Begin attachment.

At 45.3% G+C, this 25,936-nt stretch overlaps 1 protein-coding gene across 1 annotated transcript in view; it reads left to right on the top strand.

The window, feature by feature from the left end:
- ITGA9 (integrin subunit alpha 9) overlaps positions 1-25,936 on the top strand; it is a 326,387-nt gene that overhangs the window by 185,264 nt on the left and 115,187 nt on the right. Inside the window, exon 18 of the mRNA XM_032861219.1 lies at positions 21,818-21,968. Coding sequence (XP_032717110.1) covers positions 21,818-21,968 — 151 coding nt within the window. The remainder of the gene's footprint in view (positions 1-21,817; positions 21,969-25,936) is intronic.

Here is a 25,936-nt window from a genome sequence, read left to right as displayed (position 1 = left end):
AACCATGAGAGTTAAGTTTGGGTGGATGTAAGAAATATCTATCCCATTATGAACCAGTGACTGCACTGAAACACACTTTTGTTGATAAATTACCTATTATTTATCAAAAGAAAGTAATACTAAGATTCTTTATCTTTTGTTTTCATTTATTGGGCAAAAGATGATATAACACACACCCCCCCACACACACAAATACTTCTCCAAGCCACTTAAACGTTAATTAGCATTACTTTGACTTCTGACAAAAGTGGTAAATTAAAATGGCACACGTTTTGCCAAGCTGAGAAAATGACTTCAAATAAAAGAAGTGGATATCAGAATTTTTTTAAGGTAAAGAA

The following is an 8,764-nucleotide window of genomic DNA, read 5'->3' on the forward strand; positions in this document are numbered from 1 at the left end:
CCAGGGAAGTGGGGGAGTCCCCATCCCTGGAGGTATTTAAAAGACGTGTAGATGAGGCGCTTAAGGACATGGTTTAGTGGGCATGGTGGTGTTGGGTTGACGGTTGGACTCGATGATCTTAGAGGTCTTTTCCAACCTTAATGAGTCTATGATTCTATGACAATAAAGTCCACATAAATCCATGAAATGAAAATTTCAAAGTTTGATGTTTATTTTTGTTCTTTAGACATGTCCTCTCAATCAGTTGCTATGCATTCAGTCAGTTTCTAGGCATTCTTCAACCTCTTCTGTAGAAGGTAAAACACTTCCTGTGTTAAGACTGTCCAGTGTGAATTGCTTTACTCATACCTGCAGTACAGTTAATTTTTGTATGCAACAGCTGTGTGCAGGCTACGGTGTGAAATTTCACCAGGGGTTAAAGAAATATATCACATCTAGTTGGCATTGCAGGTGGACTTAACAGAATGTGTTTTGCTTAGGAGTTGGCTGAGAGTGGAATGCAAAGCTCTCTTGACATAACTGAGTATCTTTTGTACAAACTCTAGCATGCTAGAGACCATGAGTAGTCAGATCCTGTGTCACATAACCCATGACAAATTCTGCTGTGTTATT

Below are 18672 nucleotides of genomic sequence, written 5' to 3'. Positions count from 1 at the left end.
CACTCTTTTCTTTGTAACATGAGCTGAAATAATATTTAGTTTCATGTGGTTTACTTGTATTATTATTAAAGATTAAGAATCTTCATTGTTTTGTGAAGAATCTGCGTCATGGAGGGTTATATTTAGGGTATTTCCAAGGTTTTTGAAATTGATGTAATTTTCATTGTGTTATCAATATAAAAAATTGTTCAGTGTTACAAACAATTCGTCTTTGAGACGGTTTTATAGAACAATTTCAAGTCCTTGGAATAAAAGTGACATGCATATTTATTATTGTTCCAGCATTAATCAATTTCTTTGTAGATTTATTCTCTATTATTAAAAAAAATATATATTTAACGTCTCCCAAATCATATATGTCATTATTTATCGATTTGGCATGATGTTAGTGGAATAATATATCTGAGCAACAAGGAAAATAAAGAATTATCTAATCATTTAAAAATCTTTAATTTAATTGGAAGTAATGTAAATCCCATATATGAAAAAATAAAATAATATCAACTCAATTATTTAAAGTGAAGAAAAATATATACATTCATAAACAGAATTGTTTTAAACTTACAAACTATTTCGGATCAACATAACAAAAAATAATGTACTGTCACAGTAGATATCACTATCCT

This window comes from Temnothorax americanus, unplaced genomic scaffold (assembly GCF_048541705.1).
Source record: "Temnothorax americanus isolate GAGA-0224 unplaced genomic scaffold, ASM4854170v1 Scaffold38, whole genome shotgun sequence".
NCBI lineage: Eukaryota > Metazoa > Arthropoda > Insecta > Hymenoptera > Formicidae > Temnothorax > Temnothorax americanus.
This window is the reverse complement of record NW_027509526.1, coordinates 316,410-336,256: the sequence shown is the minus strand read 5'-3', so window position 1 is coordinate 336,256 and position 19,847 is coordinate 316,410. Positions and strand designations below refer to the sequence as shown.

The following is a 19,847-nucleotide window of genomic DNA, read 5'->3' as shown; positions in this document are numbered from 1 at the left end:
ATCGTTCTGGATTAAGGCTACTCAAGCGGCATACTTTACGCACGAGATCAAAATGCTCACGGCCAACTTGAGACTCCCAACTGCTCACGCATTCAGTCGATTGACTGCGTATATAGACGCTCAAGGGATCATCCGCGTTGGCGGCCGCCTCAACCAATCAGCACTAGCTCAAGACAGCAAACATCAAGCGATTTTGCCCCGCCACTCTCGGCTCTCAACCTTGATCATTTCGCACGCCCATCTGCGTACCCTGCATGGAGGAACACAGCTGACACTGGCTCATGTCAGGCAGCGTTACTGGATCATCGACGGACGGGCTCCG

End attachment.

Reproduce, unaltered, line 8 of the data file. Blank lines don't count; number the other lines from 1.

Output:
Below are 18672 nucleotides of genomic sequence, written 5' to 3'. Positions count from 1 at the left end.